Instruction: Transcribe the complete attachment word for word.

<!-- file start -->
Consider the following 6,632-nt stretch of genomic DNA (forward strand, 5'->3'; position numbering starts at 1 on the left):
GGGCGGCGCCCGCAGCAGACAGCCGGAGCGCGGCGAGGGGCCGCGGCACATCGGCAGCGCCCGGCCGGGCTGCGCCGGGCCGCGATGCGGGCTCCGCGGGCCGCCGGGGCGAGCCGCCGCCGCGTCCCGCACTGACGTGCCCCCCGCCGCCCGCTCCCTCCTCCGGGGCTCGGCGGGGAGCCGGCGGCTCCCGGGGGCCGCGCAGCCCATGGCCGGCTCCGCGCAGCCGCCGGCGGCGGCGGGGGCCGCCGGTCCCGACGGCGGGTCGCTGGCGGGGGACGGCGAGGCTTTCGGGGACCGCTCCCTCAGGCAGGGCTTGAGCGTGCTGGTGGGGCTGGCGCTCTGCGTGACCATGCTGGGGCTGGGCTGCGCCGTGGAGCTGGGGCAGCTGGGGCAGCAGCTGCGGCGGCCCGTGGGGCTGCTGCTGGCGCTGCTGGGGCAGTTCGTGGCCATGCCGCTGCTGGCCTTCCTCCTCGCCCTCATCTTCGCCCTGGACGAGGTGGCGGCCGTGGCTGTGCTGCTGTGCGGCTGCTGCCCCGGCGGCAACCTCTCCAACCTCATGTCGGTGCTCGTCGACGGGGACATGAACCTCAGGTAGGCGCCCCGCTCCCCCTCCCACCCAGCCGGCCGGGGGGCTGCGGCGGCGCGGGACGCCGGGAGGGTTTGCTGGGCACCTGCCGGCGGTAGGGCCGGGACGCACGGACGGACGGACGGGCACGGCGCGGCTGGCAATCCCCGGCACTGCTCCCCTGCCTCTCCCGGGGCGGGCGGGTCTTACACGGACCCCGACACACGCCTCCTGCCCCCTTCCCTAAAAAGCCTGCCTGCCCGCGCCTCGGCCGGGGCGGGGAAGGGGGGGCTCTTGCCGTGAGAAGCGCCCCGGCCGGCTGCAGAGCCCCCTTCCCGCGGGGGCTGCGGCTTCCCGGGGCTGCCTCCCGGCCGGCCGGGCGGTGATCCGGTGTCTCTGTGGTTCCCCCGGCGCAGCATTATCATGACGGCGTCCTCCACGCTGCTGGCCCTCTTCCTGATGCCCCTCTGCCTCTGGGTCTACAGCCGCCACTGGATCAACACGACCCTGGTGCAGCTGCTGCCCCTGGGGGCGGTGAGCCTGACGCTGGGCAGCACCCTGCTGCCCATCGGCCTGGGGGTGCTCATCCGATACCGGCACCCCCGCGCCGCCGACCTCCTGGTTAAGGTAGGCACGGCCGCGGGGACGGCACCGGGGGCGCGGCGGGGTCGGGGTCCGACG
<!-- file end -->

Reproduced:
Consider the following 6,632-nt stretch of genomic DNA (forward strand, 5'->3'; position numbering starts at 1 on the left):
GGGCGGCGCCCGCAGCAGACAGCCGGAGCGCGGCGAGGGGCCGCGGCACATCGGCAGCGCCCGGCCGGGCTGCGCCGGGCCGCGATGCGGGCTCCGCGGGCCGCCGGGGCGAGCCGCCGCCGCGTCCCGCACTGACGTGCCCCCCGCCGCCCGCTCCCTCCTCCGGGGCTCGGCGGGGAGCCGGCGGCTCCCGGGGGCCGCGCAGCCCATGGCCGGCTCCGCGCAGCCGCCGGCGGCGGCGGGGGCCGCCGGTCCCGACGGCGGGTCGCTGGCGGGGGACGGCGAGGCTTTCGGGGACCGCTCCCTCAGGCAGGGCTTGAGCGTGCTGGTGGGGCTGGCGCTCTGCGTGACCATGCTGGGGCTGGGCTGCGCCGTGGAGCTGGGGCAGCTGGGGCAGCAGCTGCGGCGGCCCGTGGGGCTGCTGCTGGCGCTGCTGGGGCAGTTCGTGGCCATGCCGCTGCTGGCCTTCCTCCTCGCCCTCATCTTCGCCCTGGACGAGGTGGCGGCCGTGGCTGTGCTGCTGTGCGGCTGCTGCCCCGGCGGCAACCTCTCCAACCTCATGTCGGTGCTCGTCGACGGGGACATGAACCTCAGGTAGGCGCCCCGCTCCCCCTCCCACCCAGCCGGCCGGGGGGCTGCGGCGGCGCGGGACGCCGGGAGGGTTTGCTGGGCACCTGCCGGCGGTAGGGCCGGGACGCACGGACGGACGGACGGGCACGGCGCGGCTGGCAATCCCCGGCACTGCTCCCCTGCCTCTCCCGGGGCGGGCGGGTCTTACACGGACCCCGACACACGCCTCCTGCCCCCTTCCCTAAAAAGCCTGCCTGCCCGCGCCTCGGCCGGGGCGGGGAAGGGGGGGCTCTTGCCGTGAGAAGCGCCCCGGCCGGCTGCAGAGCCCCCTTCCCGCGGGGGCTGCGGCTTCCCGGGGCTGCCTCCCGGCCGGCCGGGCGGTGATCCGGTGTCTCTGTGGTTCCCCCGGCGCAGCATTATCATGACGGCGTCCTCCACGCTGCTGGCCCTCTTCCTGATGCCCCTCTGCCTCTGGGTCTACAGCCGCCACTGGATCAACACGACCCTGGTGCAGCTGCTGCCCCTGGGGGCGGTGAGCCTGACGCTGGGCAGCACCCTGCTGCCCATCGGCCTGGGGGTGCTCATCCGATACCGGCACCCCCGCGCCGCCGACCTCCTGGTTAAGGTAGGCACGGCCGCGGGGACGGCACCGGGGGCGCGGCGGGGTCGGGGTCCGACG